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Public intoxication conviction tossed for lack of proof of endangerment

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A man convicted of public intoxication after a police officer found him near the site where his car had come to a stop between the road and a drainage ditch was improperly convicted, the Indiana Court of Appeals held Monday.

David Sesay was convicted of Class B misdemeanor public intoxication in Marion Superior Court, but an appeals panel reversed, concluding that the state “failed to prove Sesay engaged in any conduct beyond intoxication that endangered his life.”

A little more than a year ago, an Indianapolis Metropolitan Police Department officer arrested Sesay after being dispatched to the southwest side of the city. The officer found Sesay shortly after 3 a.m. standing near the vehicle a few feet out of the roadway, covered in mud with alcohol on his breath and red or glassy bloodshot eyes. Sesay said his girlfriend had been driving the car, and she arrived on the scene a few minutes later.

But Sesay said the state failed to meet its burden that he endangered himself as is required under I.C. 7.1-5-1-3(a). The P.I. statute requires that a person endanger his or another person’s life; breaches the peace or is in imminent danger of breaching the peace; or harasses, annoys or alarms another person.

Sesay was convicted after a bench trial before Judge Linda Brown in which the officer was the sole witness.  Brown noted Sesay was staggering near a road, had vomited on himself and needed the officer’s assistance to be seated. “And so I think it can be inferred that he was endangering his life,” Brown said.

“Although there is no question that Sesay was in a public place and that he was intoxicated, the State failed to prove that he engaged in any additional conduct that endangered his life,” Judge Margret Rob wrote for the majority  joined by Judge Patricia Riley in David Sesay v. State of Indiana, 49A02-1305-CR-434. “Sesay’s conviction is, therefore, reversed.”

Judge Cale Bradford concurred with a separate opinion. He would reverse, but he wrote “to clarify that while I believe that the evidence presented at trial was sufficient to show that Sesay was endangered at the time of his arrest, I believe that Indiana Code section 7.1-5-1-3 requires a showing that the endangerment resulted from an affirmative act by Sesay and, in the instant matter, the evidence presented below was insufficient to make such a showing.”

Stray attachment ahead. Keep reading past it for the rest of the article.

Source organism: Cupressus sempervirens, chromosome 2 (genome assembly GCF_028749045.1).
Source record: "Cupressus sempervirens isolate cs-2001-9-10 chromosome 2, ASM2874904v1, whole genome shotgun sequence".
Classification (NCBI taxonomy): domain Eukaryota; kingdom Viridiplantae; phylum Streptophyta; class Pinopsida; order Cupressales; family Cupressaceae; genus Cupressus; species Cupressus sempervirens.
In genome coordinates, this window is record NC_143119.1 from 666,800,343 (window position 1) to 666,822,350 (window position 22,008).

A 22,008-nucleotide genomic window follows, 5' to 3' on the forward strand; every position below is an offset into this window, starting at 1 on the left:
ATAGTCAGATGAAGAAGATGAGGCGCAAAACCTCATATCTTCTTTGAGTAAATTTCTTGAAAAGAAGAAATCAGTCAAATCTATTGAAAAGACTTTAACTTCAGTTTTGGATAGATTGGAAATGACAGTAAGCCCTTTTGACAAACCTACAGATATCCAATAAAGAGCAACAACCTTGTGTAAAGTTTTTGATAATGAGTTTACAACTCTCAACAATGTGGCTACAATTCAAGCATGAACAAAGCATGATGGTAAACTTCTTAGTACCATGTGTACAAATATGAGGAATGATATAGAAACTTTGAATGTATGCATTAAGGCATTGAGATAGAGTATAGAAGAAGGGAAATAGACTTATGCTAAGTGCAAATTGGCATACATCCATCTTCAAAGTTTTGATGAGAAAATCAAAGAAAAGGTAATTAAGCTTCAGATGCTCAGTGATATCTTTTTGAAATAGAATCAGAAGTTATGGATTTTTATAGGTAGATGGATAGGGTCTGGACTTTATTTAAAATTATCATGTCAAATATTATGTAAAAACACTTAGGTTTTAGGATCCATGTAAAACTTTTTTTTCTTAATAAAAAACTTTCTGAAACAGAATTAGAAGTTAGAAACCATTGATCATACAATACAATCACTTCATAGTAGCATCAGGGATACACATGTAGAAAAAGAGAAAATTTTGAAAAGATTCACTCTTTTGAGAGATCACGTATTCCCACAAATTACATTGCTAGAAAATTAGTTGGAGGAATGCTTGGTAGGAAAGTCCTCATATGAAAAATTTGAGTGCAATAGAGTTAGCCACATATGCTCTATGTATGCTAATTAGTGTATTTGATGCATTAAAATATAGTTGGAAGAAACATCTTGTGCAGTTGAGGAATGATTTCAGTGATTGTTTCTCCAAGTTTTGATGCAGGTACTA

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  1. All the lawyers involved in this don't add up to a hill of beans; mostly yes-men punching their tickets for future advancement. REMF types. Window dressing. Who in this mess was a real hero? the whistleblower that let the public know about the torture, whom the US sent to Jail. John Kyriakou. http://www.nytimes.com/2013/01/26/us/ex-officer-for-cia-is-sentenced-in-leak-case.html?_r=0 Now, considering that Torture is Illegal, considering that during Vietnam a soldier was court-martialed and imprisoned for waterboarding, why has the whistleblower gone to jail but none of the torturers have been held to account? It's amazing that Uncle Sam's sunk lower than Vietnam. But that's where we're at. An even more unjust and pointless war conducted in an even more bogus manner. this from npr: "On Jan. 21, 1968, The Washington Post ran a front-page photo of a U.S. soldier supervising the waterboarding of a captured North Vietnamese soldier. The caption said the technique induced "a flooding sense of suffocation and drowning, meant to make him talk." The picture led to an Army investigation and, two months later, the court martial of the soldier." Today, the US itself has become lawless.

  2. "Brain Damage" alright.... The lunatic is on the grass/ The lunatic is on the grass/ Remembering games and daisy chains and laughs/ Got to keep the loonies on the path.... The lunatic is in the hall/ The lunatics are in my hall/ The paper holds their folded faces to the floor/ And every day the paper boy brings more/ And if the dam breaks open many years too soon/ And if there is no room upon the hill/ And if your head explodes with dark forbodings too/ I'll see you on the dark side of the moon!!!

  3. It is amazing how selectively courts can read cases and how two very similar factpatterns can result in quite different renderings. I cited this very same argument in Brown v. Bowman, lost. I guess it is panel, panel, panel when one is on appeal. Sad thing is, I had Sykes. Same argument, she went the opposite. Her Rooker-Feldman jurisprudence is now decidedly unintelligible.

  4. November, 2014, I was charged with OWI/Endangering a person. I was not given a Breathalyzer test and the arresting officer did not believe that alcohol was in any way involved. I was self-overmedicated with prescription medications. I was taken to local hospital for blood draw to be sent to State Tox Lab. My attorney gave me a cookie-cutter plea which amounts to an ALCOHOL-related charge. Totally unacceptable!! HOW can I get my TOX report from the state lab???

  5. My mother got temporary guardianship of my children in 2012. my husband and I got divorced 2015 the judge ordered me to have full custody of all my children. Does this mean the temporary guardianship is over? I'm confused because my divorce papers say I have custody and he gets visits and i get to claim the kids every year on my taxes. So just wondered since I have in black and white that I have custody if I can go get my kids from my moms and not go to jail?

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